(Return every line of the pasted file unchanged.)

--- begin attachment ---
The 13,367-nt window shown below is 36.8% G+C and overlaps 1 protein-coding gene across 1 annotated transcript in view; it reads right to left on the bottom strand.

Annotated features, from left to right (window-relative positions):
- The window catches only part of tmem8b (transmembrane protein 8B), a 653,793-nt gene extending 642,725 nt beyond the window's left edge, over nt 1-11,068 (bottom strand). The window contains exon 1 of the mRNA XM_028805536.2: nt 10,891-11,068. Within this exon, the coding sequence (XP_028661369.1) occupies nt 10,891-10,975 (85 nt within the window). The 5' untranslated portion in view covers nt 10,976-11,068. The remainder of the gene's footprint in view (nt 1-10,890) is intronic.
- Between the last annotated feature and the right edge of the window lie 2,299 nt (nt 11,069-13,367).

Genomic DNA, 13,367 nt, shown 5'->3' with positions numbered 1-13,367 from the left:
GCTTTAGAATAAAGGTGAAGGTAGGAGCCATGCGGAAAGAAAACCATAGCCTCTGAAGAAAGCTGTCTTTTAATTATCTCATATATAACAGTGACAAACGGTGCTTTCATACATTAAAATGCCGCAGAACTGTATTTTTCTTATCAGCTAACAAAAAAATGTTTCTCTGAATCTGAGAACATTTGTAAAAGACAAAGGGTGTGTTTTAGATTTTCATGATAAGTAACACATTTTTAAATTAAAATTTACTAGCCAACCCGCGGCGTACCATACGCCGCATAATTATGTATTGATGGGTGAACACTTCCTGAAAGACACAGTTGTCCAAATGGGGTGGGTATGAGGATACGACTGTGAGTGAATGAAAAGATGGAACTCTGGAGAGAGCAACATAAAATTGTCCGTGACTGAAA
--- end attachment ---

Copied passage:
The 13,367-nt window shown below is 36.8% G+C and overlaps 1 protein-coding gene across 1 annotated transcript in view; it reads right to left on the bottom strand.

Annotated features, from left to right (window-relative positions):
- The window catches only part of tmem8b (transmembrane protein 8B), a 653,793-nt gene extending 642,725 nt beyond the window's left edge, over nt 1-11,068 (bottom strand). The window contains exon 1 of the mRNA XM_028805536.2: nt 10,891-11,068. Within this exon, the coding sequence (XP_028661369.1) occupies nt 10,891-10,975 (85 nt within the window). The 5' untranslated portion in view covers nt 10,976-11,068. The remainder of the gene's footprint in view (nt 1-10,890) is intronic.
- Between the last annotated feature and the right edge of the window lie 2,299 nt (nt 11,069-13,367).

Genomic DNA, 13,367 nt, shown 5'->3' with positions numbered 1-13,367 from the left:
GCTTTAGAATAAAGGTGAAGGTAGGAGCCATGCGGAAAGAAAACCATAGCCTCTGAAGAAAGCTGTCTTTTAATTATCTCATATATAACAGTGACAAACGGTGCTTTCATACATTAAAATGCCGCAGAACTGTATTTTTCTTATCAGCTAACAAAAAAATGTTTCTCTGAATCTGAGAACATTTGTAAAAGACAAAGGGTGTGTTTTAGATTTTCATGATAAGTAACACATTTTTAAATTAAAATTTACTAGCCAACCCGCGGCGTACCATACGCCGCATAATTATGTATTGATGGGTGAACACTTCCTGAAAGACACAGTTGTCCAAATGGGGTGGGTATGAGGATACGACTGTGAGTGAATGAAAAGATGGAACTCTGGAGAGAGCAACATAAAATTGTCCGTGACTGAAA